Deputy Governor of Edo State Philip Shaibu has said that the Godwin Obaseki administration is fighting former governor Adams Oshiomhole the way he fought godfatherism during his administration.

Shaibu made this known in an interview with journalists at his residence on Friday in Benin, the state capital.

According to Shaibu, there is no room for godfathers in the state, thanking Oshiomhole whom he said spearheaded the struggle

He added that the struggle for the emancipation of the people of the state from the hold of godfathers was ongoing and had come to stay.

Shaibu, however, noted that he and others were helping Oshiomhole to sustain the struggle.

He said: “As the deputy governor, I thought I was just to hide behind the governor, but I found out that the struggle for the emancipation of Edo people from the godfather continues.

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“The joy I have is that ‘no to godfathers’ has come to stay in Edo. We thank Oshiomhole for leading that struggle. We are helping him to sustain it. Like he said, you need to fight these people till you succeed for you to be able to free resources for the state to deliver dividends of democracy to the people. That is what we are doing.”

The deputy governor also described Oshiomhole as someone he would continue to respect.

Shaibu said, “He’s my father and nothing has changed. What has changed now is that people are now able to read my role as a son and my role as a politician. We have political differences, no doubt about that, but it has not changed that relationship of father and son.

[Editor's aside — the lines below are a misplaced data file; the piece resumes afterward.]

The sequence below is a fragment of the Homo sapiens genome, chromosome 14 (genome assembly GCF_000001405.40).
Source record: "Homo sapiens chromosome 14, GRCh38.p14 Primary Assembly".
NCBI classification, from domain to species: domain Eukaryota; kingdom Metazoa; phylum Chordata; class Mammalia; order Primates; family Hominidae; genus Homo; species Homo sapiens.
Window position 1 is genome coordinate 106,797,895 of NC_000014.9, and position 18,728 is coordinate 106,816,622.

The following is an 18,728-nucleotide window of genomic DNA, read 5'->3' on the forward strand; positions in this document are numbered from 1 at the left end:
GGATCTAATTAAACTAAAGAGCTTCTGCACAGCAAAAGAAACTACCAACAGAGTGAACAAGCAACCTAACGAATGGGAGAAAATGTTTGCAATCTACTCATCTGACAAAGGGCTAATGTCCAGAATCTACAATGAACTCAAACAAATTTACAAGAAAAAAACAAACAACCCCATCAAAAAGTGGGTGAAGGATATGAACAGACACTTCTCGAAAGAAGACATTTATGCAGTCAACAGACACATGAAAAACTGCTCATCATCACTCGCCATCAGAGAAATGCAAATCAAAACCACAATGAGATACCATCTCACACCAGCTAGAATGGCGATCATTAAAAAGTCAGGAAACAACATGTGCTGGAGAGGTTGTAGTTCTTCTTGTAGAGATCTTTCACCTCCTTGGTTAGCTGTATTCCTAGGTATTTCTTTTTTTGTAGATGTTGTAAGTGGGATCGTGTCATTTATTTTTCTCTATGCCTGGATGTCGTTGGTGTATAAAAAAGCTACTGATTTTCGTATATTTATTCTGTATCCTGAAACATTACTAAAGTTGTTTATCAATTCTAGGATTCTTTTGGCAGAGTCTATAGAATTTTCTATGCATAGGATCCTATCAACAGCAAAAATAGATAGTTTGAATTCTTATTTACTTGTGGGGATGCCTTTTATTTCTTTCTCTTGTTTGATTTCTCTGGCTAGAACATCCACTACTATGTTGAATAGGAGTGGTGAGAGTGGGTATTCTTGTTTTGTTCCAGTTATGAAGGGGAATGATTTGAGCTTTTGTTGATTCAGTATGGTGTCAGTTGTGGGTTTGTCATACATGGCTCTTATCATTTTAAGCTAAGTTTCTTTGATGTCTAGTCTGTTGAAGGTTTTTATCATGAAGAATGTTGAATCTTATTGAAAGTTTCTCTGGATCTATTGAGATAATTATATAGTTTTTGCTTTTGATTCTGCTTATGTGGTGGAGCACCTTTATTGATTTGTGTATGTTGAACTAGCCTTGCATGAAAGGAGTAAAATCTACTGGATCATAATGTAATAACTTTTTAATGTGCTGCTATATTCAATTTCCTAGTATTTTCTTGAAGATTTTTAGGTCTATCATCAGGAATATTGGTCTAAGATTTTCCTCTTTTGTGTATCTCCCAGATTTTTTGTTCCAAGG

“Even when he made some statements that suggest what I am not, I refused to reply because when the chips are down, it is me that will still say I am sorry, whether he is right or wrong. I don’t want to say those things for people to say I said this or that.

“He is the one talking and I am not talking. I am comfortable with him talking. That shows I was properly brought up by my father and by him (Oshiomhole) not to respond to elders. The other one he taught me that I refused to use is that he told us that a godfather does not have age. We must kill them. As a good son, I will choose certain things.

“Father and son will definitely come back together. Politically, now we might be on different sides. I am not the first son that will disagree with his father politically and I will not be the last. The good news is that it has not changed the relationship between father and son. We are on recess politically.”

Meanwhile, speaking about the governor, Shaibu said learning leadership from both Oshiomhole and Obaseki had made him a better person.

He said, “One part of governance I learnt from comrade (Oshiomhole) is the communist aspect and I am learning the capitalist aspect from Obaseki. You can imagine if I have to combine both, how effective I will be.

“My relationship with Obaseki is like an older brother and younger brother and it’s my first time of being under somebody; I have always been on my own, but as we move and I begin to understand him, he is also able to understand me.”

Shaibu added that if he had known most of the things he now knew about the enormous power at the disposal of government, he would have done certain things differently as an activist.

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